FILM REVIEW: THE CRAFT LEGACY doesn’t add much to the legacy of The Craft


Writer/director Zoe Lister-Jones’ follow-up to the 1996 cult classic The Craft runs short of the compelling characters & storylines of the original with a jumbled film that doesn’t really come together.

It’d be very hard to argue that the 1996 film The Craft doesn’t have a strong legacy in the genre storytelling world and among fandom to this day. It was a popular film that inspired the WB/CW television series Charmed in its wake and it’s not hard to see how the film has a built-in formula for success that is easy to observe. A group of edgy girls on the outside-looking-in find empowerment and powers to make a difference in their lives through practicing witchcraft. Charmed rode this formula for success for 8 seasons, with a reboot of the show currently renewed for a 3rd season. The Craft is a cult classic that is well-regarded today with memorable roles from actresses Fairuza Balk, Robin Tunney, Rachel True, and Neve Campbell in a film where the four are outsiders in a Catholic high school finding empowerment and camaraderie through the bond they find practicing witchcraft. With a template this clear, you would think it’d be a matter of child’s play to update the film for a modern audience and make it relevant and timely. Sadly, The Craft Legacy is largely a letdown in that regard, with a lot of characterization by plot demands after a promising start that try to hit beats from the original at the expense of carving its own unique story.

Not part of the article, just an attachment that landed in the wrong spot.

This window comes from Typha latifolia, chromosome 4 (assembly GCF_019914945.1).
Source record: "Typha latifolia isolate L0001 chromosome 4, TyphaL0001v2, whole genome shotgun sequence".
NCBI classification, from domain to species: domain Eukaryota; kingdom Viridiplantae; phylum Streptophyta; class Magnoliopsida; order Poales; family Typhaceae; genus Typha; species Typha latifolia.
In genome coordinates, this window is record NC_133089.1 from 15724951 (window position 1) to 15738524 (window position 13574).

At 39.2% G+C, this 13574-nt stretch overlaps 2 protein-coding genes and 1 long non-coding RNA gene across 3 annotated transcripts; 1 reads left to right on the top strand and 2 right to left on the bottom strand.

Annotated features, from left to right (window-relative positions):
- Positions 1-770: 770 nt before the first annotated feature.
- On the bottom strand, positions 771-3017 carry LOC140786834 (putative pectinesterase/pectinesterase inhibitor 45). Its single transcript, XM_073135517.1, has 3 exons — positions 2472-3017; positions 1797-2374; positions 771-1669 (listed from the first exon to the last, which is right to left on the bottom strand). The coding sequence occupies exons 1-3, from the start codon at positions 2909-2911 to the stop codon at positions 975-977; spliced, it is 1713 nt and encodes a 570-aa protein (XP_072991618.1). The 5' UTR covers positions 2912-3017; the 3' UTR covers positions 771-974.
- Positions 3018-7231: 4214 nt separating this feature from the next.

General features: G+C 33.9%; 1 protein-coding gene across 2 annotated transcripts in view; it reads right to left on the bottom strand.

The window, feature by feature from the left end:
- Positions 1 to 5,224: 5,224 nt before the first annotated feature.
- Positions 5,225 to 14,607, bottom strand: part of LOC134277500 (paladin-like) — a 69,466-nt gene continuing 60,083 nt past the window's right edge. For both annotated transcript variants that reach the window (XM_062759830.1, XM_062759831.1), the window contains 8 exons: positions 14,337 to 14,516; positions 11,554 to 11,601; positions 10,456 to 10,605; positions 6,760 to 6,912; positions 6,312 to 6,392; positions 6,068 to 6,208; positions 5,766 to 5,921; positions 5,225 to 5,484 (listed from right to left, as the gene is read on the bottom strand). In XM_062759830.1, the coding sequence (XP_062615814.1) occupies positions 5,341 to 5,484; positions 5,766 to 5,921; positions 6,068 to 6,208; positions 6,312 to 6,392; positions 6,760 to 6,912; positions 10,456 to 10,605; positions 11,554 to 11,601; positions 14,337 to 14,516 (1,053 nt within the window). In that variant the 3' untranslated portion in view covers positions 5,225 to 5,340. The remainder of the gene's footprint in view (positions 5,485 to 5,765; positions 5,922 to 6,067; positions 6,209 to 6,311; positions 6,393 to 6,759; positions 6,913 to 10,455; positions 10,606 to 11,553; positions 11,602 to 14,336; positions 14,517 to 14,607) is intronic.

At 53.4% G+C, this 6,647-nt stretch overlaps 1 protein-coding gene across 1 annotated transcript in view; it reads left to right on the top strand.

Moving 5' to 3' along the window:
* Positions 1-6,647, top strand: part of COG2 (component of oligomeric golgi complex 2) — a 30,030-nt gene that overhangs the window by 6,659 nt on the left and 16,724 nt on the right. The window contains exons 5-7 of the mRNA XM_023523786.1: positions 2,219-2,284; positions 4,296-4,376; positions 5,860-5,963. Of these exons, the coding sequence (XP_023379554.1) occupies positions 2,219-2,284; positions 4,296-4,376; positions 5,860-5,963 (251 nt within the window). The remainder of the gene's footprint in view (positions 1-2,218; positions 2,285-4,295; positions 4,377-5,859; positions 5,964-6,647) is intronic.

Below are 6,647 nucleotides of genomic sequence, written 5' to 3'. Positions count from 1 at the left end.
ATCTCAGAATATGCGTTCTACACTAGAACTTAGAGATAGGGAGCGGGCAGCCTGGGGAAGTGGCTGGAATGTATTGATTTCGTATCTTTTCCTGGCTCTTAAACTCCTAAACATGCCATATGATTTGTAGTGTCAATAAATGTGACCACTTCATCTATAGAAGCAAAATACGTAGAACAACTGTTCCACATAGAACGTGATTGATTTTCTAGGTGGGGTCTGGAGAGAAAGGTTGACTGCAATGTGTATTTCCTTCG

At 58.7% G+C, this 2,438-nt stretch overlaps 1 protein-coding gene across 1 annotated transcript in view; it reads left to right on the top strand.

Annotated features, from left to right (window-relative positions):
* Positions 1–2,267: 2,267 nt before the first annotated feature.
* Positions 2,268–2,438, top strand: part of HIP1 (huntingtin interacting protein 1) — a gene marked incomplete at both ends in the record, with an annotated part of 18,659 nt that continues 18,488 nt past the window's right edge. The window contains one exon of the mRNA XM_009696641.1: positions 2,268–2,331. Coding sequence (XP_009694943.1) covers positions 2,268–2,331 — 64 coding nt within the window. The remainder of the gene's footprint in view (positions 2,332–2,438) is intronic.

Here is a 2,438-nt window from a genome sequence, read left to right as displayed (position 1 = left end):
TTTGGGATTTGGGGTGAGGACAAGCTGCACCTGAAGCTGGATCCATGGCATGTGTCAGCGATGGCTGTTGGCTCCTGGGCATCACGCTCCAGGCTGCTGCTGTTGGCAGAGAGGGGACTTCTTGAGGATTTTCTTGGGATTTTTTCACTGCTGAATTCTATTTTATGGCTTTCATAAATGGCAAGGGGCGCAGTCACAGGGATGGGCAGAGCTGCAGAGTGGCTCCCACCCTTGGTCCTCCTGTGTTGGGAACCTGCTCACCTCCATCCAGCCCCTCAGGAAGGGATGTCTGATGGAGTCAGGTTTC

Lister-Jones makes an effort to tell a timely story. Her film picks up in the modern-day 24 years after the events of the original film. Here, we meet Lily (A Bad Time at The El Royale’s Cailee Spaeny) playing a character very analogous to Robin Tunney’s outsider in the first film; a new girl moving into a new and uncomfortable situation from out of town. However, in this take on the lead girl, her mom Helen is still alive, played by Mission Impossible’s Michelle Monaghan. She’s a wild-eyed free spirit that loves singing Alanis Morrisette with her daughter loudly in the car, but now she’s fallen hard for Adam (David Duchovny), a single father of 3 boys who runs an encounter group for men that seems one part Men’s Rights Activist group, one part Fight Club, with Adam as it’s a sensitive version of Tyler Durden. The two are blending their families and starting a new life ala The Brady Bunch, but Lily is the odd girl out in her family. Lily also doesn’t have a great first day at school, as her first period hits her on her first day of class, and she’s humiliated by classmate Timmy (Nicholas Galitzine). Much in the vein of Carrie, her first blood activates something in Lily; something that doesn’t go unnoticed by a trio of would-be schoolgirl witches in Frankie (Gideon Adlon), Tabby (Lovie Simone), and Lourdes (Zoey Luna). The three have been looking for a fourth girl to join their coven and they sense that when some supernatural shenanigans seem to emanate from Lily, that the four are meant to study ‘The Craft’ together, as their witchcraft book is called. Soon enough, the group is freezing time and floating, even casting spells on Timmy to make him more “woke.” It’s here where it seems the movie is going with a unique spin from the original as their spells don’t exact a negative cost as the original coven in The Craft’s did. But when ‘Woke Timmy’ seems to have killed himself after Lily decided to place a love spell on him. The other girls turn on her, and Lily starts to wonder if the dark visions she’s been having might be an inkling of a dark “legacy” to the origins of her powers.